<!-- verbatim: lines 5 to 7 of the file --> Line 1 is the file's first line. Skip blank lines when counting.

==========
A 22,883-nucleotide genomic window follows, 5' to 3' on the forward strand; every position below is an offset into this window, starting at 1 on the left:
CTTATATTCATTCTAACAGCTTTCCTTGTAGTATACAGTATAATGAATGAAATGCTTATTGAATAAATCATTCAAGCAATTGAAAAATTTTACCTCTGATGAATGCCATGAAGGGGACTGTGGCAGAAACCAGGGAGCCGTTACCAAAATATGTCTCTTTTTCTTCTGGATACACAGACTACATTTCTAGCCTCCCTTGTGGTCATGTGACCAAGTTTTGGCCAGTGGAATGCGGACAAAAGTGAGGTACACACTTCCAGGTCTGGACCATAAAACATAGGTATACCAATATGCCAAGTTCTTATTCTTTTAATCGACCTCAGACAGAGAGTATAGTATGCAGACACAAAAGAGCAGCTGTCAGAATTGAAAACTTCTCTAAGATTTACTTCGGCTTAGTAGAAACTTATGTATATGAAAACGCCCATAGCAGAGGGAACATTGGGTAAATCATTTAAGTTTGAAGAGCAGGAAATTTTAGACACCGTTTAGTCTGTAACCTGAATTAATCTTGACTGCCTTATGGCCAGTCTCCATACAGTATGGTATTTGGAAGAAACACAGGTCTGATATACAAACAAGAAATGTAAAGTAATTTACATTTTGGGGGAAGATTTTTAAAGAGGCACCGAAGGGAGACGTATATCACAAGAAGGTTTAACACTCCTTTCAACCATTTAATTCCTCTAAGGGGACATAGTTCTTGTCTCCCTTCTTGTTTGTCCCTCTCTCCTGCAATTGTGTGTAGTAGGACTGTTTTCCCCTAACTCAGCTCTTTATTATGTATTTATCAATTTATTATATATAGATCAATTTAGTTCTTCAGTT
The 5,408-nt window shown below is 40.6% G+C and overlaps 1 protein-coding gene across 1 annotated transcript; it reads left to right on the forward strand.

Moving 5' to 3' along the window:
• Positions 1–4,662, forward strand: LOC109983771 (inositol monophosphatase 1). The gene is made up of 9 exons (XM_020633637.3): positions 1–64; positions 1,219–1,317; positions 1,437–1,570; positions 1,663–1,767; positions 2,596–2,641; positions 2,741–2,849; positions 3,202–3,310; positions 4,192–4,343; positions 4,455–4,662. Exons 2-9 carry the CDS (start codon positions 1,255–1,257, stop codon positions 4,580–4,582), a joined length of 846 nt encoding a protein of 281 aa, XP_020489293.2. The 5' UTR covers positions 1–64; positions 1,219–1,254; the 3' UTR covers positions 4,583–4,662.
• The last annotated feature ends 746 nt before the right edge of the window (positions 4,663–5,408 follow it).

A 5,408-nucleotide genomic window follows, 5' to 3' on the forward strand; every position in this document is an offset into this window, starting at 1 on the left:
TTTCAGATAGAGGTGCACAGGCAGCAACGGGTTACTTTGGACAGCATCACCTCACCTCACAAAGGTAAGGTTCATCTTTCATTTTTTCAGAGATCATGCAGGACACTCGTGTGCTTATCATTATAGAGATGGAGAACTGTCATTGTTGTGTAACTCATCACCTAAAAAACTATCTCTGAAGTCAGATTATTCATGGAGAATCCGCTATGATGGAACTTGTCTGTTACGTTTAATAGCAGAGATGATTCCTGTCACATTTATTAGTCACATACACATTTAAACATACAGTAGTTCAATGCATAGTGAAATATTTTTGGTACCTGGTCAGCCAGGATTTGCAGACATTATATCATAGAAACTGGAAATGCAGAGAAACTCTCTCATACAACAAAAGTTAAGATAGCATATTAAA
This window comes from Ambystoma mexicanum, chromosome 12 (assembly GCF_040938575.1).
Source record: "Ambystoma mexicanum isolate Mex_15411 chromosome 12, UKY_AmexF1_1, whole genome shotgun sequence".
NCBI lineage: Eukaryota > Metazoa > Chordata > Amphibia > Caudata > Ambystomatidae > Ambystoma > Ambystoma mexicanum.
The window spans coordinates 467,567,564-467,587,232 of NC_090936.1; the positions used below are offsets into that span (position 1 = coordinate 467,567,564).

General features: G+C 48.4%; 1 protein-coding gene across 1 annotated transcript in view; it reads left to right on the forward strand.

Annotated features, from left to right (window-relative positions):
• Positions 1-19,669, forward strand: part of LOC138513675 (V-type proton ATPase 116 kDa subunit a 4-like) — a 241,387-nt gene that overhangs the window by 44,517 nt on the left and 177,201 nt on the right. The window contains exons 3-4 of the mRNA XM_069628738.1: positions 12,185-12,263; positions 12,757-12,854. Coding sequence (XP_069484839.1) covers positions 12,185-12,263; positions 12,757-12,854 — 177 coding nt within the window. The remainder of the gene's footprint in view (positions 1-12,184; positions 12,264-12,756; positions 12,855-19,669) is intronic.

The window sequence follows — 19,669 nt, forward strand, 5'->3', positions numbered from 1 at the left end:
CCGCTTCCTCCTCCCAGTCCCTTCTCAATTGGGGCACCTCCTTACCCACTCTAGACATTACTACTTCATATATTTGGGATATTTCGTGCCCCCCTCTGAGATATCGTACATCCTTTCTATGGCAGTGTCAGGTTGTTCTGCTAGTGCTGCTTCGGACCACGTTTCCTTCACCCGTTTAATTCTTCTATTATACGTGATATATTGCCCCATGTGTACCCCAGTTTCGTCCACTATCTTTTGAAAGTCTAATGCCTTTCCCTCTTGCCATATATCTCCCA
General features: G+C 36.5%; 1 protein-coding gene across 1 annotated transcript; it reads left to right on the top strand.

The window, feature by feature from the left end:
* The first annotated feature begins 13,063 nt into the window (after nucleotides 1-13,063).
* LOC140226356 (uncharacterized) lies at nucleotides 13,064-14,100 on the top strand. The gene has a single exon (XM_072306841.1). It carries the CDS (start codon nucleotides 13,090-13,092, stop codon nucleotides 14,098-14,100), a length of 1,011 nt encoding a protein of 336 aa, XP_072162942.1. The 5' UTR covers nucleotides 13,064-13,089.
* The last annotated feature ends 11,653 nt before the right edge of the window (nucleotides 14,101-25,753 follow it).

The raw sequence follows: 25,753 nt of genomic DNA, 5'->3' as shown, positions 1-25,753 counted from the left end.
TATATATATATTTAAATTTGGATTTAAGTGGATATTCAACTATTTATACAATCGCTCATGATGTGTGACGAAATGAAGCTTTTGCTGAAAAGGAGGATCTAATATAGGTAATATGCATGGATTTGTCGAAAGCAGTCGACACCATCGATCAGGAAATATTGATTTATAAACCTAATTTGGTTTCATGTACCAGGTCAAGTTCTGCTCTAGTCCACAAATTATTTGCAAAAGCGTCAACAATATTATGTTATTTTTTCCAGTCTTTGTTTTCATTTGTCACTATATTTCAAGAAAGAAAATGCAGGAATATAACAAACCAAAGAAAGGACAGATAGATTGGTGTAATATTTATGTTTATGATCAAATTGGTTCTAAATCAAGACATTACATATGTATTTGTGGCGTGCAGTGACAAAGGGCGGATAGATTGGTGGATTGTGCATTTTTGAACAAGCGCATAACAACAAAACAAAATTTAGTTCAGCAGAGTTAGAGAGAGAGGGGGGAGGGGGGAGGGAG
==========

• Positions 1–4,662, forward strand: LOC109983771 (inositol monophosphatase 1). The gene is made up of 9 exons (XM_020633637.3): positions 1–64; positions 1,219–1,317; positions 1,437–1,570; positions 1,663–1,767; positions 2,596–2,641; positions 2,741–2,849; positions 3,202–3,310; positions 4,192–4,343; positions 4,455–4,662. Exons 2-9 carry the CDS (start codon positions 1,255–1,257, stop codon positions 4,580–4,582), a joined length of 846 nt encoding a protein of 281 aa, XP_020489293.2. The 5' UTR covers positions 1–64; positions 1,219–1,254; the 3' UTR covers positions 4,583–4,662.
• The last annotated feature ends 746 nt before the right edge of the window (positions 4,663–5,408 follow it).

A 5,408-nucleotide genomic window follows, 5' to 3' on the forward strand; every position in this document is an offset into this window, starting at 1 on the left: